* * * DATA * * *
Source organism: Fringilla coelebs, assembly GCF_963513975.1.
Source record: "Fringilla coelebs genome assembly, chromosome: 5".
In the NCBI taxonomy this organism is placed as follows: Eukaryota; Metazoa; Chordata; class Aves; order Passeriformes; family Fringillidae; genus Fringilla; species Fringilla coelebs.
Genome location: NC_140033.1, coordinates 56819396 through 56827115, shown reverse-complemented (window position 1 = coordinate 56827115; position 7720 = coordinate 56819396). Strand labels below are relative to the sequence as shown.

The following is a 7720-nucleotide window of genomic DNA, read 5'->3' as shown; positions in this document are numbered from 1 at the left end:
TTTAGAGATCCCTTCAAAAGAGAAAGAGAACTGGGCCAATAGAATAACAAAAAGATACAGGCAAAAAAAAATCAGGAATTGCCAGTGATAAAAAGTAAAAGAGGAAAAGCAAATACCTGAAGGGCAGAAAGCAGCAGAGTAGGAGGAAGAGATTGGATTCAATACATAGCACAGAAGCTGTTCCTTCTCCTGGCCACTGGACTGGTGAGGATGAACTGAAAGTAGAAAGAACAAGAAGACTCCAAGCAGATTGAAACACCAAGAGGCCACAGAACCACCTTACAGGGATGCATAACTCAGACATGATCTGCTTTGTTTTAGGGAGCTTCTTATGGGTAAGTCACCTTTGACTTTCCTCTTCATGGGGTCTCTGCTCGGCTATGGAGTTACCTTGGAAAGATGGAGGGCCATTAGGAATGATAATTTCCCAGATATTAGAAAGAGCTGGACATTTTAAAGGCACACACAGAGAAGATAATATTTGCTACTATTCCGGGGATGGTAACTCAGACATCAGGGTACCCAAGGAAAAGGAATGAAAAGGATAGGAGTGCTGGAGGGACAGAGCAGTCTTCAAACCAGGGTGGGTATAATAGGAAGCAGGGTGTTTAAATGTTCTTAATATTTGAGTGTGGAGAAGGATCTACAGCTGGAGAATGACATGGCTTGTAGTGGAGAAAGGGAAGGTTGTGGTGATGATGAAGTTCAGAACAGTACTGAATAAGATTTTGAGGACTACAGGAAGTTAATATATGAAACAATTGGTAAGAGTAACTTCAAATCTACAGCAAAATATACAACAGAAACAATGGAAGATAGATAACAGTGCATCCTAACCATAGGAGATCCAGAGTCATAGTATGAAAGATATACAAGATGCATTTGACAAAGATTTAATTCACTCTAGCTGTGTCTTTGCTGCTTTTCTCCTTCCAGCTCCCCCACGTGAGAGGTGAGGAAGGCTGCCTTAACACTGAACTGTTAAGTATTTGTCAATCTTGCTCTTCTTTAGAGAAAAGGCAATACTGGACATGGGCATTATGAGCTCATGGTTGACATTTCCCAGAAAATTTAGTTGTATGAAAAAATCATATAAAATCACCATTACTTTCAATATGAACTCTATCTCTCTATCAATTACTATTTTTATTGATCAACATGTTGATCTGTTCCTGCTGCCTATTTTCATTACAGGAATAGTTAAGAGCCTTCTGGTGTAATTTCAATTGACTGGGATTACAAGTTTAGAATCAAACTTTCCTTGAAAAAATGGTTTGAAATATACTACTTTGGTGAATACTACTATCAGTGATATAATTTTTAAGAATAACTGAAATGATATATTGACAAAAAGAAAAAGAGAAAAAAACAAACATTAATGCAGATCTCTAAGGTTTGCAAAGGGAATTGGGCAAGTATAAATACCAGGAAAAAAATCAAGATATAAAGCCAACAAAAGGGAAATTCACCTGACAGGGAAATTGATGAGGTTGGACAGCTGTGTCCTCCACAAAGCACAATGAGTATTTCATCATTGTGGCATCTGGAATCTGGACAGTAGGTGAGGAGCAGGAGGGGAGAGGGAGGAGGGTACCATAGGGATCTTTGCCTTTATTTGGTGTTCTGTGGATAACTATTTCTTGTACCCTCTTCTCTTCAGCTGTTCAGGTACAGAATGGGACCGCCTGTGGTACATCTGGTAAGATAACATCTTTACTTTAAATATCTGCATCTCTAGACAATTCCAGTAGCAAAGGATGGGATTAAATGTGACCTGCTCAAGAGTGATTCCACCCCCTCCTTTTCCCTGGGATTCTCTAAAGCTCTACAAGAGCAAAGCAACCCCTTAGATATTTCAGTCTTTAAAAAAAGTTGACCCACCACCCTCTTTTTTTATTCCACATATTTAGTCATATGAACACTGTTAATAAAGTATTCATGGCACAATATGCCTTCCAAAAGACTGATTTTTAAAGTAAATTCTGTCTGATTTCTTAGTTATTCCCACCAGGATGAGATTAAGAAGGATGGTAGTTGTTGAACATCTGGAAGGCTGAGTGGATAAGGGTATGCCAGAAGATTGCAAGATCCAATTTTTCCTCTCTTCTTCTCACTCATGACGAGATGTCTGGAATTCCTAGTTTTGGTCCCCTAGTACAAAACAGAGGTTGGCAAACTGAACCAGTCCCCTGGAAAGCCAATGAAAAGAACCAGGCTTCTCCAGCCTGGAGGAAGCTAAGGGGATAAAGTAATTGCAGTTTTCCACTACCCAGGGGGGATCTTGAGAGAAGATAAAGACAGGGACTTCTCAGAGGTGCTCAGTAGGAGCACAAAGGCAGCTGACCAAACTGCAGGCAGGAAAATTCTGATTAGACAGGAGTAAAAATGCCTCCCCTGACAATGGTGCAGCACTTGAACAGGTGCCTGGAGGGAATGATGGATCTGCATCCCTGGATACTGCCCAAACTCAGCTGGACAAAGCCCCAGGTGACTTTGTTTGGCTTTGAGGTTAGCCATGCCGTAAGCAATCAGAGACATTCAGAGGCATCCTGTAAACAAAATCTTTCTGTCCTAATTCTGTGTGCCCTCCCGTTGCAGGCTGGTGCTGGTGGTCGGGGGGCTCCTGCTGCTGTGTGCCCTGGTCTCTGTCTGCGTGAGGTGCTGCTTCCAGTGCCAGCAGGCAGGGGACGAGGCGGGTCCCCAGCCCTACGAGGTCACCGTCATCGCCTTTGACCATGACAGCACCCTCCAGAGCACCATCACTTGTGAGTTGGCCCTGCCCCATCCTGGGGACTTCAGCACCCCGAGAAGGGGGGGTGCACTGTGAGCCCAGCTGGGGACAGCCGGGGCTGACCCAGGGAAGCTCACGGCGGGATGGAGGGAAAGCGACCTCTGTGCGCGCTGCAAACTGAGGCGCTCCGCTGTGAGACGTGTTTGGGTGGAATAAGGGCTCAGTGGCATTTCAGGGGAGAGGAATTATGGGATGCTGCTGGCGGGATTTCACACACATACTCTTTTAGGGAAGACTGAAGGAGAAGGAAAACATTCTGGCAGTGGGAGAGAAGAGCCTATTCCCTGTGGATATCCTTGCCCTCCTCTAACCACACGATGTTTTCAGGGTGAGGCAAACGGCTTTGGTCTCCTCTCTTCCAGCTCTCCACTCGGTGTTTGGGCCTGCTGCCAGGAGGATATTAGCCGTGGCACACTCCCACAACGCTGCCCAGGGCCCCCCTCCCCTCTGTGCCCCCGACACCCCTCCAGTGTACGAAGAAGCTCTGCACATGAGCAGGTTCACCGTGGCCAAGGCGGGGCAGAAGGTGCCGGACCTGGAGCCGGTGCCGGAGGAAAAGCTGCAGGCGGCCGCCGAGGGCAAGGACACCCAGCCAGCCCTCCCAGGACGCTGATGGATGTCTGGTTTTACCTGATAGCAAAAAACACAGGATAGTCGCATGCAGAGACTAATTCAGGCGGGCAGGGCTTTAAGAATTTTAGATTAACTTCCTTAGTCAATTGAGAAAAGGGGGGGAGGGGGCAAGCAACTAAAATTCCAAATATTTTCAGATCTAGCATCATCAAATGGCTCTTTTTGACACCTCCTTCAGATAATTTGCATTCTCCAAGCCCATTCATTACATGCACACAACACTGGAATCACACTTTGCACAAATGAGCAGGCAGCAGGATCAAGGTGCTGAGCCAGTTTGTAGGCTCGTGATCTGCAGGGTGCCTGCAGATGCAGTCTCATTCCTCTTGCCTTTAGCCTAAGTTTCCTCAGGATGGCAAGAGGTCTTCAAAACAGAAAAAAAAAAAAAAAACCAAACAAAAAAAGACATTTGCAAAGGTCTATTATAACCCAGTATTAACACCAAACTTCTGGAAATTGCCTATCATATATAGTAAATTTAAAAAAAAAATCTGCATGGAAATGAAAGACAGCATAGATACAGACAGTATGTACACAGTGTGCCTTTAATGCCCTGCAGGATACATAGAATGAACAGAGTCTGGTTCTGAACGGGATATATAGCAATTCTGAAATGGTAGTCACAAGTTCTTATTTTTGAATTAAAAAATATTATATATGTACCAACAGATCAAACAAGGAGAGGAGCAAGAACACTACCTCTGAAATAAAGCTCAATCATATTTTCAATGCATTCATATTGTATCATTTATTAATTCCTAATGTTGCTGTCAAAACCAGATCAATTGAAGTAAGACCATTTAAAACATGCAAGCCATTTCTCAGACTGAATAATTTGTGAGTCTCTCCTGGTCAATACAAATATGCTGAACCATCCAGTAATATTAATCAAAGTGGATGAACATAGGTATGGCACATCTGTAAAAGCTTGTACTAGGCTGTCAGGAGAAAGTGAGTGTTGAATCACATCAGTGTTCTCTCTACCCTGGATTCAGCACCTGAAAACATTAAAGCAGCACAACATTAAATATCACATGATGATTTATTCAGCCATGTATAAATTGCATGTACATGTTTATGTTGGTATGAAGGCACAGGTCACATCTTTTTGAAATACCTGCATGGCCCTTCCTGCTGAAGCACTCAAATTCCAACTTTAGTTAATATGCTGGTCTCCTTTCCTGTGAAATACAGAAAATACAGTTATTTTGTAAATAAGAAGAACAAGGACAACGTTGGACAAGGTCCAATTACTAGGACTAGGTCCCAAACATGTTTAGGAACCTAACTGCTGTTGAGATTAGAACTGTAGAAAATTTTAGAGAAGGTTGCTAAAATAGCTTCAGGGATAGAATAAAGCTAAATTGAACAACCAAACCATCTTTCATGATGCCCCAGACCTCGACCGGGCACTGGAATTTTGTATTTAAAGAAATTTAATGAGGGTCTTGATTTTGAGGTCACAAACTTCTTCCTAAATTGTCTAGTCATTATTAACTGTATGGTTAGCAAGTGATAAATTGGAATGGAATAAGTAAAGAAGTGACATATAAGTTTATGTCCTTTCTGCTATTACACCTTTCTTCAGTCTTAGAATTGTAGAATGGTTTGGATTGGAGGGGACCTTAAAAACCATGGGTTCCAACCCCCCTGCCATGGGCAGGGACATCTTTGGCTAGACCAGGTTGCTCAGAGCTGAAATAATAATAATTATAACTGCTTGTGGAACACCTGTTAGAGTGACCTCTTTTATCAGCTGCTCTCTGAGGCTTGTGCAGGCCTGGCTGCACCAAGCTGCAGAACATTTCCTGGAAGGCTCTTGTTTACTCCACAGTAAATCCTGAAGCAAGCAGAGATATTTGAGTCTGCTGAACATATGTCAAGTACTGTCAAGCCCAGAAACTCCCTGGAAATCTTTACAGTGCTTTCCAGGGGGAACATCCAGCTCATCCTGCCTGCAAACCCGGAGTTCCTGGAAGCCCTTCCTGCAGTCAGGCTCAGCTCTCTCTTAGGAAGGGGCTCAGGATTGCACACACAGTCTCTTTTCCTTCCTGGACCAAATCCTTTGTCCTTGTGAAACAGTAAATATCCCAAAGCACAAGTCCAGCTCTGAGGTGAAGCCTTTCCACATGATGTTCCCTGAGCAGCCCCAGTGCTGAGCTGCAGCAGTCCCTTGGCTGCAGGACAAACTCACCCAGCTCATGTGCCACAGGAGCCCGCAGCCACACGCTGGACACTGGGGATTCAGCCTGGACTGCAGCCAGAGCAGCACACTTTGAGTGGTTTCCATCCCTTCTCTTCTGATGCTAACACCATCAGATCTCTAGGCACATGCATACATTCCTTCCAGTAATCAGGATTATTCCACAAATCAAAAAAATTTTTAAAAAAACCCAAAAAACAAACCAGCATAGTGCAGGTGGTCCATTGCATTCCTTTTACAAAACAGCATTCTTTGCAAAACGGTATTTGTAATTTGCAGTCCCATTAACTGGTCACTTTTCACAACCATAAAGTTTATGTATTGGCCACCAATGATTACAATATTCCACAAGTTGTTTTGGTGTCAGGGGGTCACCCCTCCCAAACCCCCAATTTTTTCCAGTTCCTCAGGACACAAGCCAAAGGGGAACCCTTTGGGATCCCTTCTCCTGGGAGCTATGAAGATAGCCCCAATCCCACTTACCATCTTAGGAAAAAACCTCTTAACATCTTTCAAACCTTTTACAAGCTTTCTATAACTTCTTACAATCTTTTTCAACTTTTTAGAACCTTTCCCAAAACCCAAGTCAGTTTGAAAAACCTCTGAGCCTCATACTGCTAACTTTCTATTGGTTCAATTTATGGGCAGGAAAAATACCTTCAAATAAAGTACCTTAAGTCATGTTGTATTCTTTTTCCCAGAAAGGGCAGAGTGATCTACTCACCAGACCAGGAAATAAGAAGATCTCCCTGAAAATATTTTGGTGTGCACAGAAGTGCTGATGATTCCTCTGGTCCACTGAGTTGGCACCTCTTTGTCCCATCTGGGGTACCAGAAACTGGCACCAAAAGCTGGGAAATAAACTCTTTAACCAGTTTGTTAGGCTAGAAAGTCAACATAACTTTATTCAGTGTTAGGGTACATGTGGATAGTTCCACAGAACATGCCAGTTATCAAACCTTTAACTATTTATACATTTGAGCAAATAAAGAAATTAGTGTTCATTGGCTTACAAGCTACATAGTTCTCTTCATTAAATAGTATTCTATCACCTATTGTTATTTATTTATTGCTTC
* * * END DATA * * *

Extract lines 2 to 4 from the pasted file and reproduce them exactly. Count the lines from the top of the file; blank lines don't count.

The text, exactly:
Source record: "Fringilla coelebs genome assembly, chromosome: 5".
In the NCBI taxonomy this organism is placed as follows: Eukaryota; Metazoa; Chordata; class Aves; order Passeriformes; family Fringillidae; genus Fringilla; species Fringilla coelebs.
Genome location: NC_140033.1, coordinates 56819396 through 56827115, shown reverse-complemented (window position 1 = coordinate 56827115; position 7720 = coordinate 56819396). Strand labels below are relative to the sequence as shown.